• Corcoran And Riggs, Involved In Treaty Of Guadalupe Hidalgo Treaty, Offers Payment

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    One-page ALS, 7 ¾ x 9 ½, Washington, May 17, 1848, boldly signed W.W. Corcoran and addressed to E. Riggs, Esq. of New York, regarding a payment of $30,000 and concluding with a reference to the Treaty of Guadalupe Hidalgo, which ended the war between the United States and Mexico.

    Reading in full, “I yesterday sent you $20,000 Try notes, and now enclose the remaining $10,000 for Messr C Whitehouse viz 10 notes No. 14,698 for $1000 ea dated May 17th 1848 and payable to the order of Corcoran Riggs. Letters received here today from Mexico say ‘we shall have the treaty satisfied.’”  Research indicates that Corcoran and Riggs received some federal contracts under the treaty.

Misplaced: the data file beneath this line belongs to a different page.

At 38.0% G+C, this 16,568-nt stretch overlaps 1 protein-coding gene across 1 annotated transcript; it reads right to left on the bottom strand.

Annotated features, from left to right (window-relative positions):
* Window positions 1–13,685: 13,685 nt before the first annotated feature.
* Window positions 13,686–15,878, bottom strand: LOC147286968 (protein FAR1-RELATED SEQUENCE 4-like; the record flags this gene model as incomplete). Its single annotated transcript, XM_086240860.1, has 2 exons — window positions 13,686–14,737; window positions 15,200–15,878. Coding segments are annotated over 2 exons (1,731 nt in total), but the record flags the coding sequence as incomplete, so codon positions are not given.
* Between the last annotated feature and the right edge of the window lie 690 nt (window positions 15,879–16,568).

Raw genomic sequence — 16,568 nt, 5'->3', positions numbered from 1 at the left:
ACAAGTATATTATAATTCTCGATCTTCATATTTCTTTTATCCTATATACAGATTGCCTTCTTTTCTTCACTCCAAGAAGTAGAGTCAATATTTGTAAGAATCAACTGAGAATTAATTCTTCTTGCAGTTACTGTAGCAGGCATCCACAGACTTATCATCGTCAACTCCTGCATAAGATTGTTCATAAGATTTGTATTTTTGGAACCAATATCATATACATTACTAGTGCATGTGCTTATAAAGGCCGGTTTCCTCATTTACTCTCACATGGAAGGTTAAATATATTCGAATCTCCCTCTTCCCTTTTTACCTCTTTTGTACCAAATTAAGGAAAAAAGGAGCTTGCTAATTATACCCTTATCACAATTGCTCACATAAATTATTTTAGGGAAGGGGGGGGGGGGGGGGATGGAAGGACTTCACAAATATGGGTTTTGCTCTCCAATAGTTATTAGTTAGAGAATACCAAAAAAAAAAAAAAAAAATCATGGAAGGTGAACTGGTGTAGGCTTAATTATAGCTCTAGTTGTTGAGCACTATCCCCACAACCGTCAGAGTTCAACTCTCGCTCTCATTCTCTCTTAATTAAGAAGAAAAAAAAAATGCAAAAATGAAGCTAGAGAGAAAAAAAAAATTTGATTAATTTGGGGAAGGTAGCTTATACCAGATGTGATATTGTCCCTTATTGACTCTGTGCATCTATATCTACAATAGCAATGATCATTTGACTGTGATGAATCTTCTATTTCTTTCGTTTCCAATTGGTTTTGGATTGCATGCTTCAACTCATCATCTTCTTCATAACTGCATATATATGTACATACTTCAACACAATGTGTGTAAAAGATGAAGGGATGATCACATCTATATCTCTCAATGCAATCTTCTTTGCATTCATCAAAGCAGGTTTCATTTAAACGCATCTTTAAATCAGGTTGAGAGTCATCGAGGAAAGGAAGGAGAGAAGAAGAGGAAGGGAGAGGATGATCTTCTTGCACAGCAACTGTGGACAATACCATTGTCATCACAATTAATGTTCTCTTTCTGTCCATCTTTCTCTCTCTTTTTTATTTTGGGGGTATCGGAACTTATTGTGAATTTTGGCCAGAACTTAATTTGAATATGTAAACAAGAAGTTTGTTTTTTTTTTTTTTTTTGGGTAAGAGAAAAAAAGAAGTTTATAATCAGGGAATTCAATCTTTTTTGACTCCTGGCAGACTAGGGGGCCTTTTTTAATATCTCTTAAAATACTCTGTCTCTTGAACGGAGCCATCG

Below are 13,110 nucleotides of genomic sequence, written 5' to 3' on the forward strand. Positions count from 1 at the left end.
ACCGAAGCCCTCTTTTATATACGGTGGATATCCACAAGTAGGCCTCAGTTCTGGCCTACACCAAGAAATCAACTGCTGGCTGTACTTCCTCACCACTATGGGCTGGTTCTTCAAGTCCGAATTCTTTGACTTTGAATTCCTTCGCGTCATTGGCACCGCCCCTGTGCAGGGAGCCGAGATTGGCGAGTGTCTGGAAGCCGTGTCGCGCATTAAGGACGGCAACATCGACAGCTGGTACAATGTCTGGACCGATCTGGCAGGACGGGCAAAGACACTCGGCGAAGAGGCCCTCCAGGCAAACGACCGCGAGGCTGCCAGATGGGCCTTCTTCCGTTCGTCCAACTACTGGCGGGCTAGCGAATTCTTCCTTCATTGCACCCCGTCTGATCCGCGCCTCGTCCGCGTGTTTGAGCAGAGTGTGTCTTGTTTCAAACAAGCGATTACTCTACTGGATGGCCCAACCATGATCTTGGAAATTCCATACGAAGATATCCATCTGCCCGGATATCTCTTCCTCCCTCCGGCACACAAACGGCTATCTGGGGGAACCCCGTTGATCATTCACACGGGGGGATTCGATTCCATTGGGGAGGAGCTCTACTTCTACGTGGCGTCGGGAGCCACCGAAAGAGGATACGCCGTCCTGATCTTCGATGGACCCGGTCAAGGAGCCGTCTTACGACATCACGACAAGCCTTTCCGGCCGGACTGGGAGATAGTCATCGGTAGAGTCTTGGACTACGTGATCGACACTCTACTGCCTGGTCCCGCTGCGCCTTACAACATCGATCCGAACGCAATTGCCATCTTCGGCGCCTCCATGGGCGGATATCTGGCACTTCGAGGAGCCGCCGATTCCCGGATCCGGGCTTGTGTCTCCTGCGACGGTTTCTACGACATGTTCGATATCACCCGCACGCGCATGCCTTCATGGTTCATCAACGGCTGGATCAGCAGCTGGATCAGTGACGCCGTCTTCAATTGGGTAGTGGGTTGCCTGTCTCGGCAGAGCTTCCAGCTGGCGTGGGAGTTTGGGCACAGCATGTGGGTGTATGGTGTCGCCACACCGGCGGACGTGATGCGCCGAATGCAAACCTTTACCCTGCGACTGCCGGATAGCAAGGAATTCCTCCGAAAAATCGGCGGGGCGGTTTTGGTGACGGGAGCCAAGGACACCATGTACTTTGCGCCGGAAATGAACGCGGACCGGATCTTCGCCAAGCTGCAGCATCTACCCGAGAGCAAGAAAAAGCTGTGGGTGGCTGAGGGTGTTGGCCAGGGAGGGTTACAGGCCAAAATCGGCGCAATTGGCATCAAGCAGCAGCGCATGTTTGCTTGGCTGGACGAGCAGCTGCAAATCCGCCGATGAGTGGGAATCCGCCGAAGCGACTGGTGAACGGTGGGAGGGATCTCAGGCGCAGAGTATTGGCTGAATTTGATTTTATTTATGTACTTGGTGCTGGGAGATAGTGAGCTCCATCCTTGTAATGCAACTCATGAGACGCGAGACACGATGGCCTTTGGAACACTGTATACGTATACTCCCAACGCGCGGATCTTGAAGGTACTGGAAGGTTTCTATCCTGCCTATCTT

With docketing on verso.

    Uneven toning and some modest paper loss on verso from where the wax seal was broken.

    The Treaty of Guadalupe-Hidalgo resulted in Mexico ceding 55% of its territory to the United States.  Part of the land would become the present-day Arizona, California, New Mexico, Texas, Colorado, Nevada and Utah.

    WILLIAM WILSON CORCORAN (1798 – 1888) took over his father’s business of Corcoran Bank in 1817. The company went bankrupt in 1823, but Corcoran was able to make back his money and pay the outstanding debts in 1845. This business success earned him an excellent reputation and gained him a partner in George Riggs, who joined the firm in 1844 with the company becoming Corcoran and Riggs. The firm eventually became Riggs National Bank.

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